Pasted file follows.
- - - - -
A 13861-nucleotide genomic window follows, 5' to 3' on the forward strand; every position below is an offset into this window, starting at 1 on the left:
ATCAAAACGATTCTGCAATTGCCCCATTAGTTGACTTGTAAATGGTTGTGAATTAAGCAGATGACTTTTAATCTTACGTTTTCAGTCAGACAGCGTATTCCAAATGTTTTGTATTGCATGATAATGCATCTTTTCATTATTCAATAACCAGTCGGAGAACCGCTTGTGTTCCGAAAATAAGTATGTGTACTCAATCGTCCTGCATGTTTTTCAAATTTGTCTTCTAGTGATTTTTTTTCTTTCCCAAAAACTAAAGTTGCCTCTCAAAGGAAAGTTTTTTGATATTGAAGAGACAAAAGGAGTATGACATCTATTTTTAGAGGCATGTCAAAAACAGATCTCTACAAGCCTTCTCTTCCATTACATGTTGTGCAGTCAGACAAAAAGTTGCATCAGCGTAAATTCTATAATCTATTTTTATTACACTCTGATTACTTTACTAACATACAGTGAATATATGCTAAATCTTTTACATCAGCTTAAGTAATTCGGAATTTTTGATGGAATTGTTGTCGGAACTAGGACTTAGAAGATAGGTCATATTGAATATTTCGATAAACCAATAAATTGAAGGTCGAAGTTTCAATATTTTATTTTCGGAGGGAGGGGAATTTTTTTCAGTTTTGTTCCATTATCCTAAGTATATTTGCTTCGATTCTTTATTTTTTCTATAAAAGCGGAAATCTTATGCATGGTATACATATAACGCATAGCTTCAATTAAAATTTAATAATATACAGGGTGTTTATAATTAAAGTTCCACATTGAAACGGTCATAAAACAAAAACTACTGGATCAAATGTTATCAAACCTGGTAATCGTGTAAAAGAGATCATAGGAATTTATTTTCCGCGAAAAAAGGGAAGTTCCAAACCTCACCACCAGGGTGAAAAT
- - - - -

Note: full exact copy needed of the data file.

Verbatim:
A 13861-nucleotide genomic window follows, 5' to 3' on the forward strand; every position below is an offset into this window, starting at 1 on the left:
ATCAAAACGATTCTGCAATTGCCCCATTAGTTGACTTGTAAATGGTTGTGAATTAAGCAGATGACTTTTAATCTTACGTTTTCAGTCAGACAGCGTATTCCAAATGTTTTGTATTGCATGATAATGCATCTTTTCATTATTCAATAACCAGTCGGAGAACCGCTTGTGTTCCGAAAATAAGTATGTGTACTCAATCGTCCTGCATGTTTTTCAAATTTGTCTTCTAGTGATTTTTTTTCTTTCCCAAAAACTAAAGTTGCCTCTCAAAGGAAAGTTTTTTGATATTGAAGAGACAAAAGGAGTATGACATCTATTTTTAGAGGCATGTCAAAAACAGATCTCTACAAGCCTTCTCTTCCATTACATGTTGTGCAGTCAGACAAAAAGTTGCATCAGCGTAAATTCTATAATCTATTTTTATTACACTCTGATTACTTTACTAACATACAGTGAATATATGCTAAATCTTTTACATCAGCTTAAGTAATTCGGAATTTTTGATGGAATTGTTGTCGGAACTAGGACTTAGAAGATAGGTCATATTGAATATTTCGATAAACCAATAAATTGAAGGTCGAAGTTTCAATATTTTATTTTCGGAGGGAGGGGAATTTTTTTCAGTTTTGTTCCATTATCCTAAGTATATTTGCTTCGATTCTTTATTTTTTCTATAAAAGCGGAAATCTTATGCATGGTATACATATAACGCATAGCTTCAATTAAAATTTAATAATATACAGGGTGTTTATAATTAAAGTTCCACATTGAAACGGTCATAAAACAAAAACTACTGGATCAAATGTTATCAAACCTGGTAATCGTGTAAAAGAGATCATAGGAATTTATTTTCCGCGAAAAAAGGGAAGTTCCAAACCTCACCACCAGGGTGAAAAT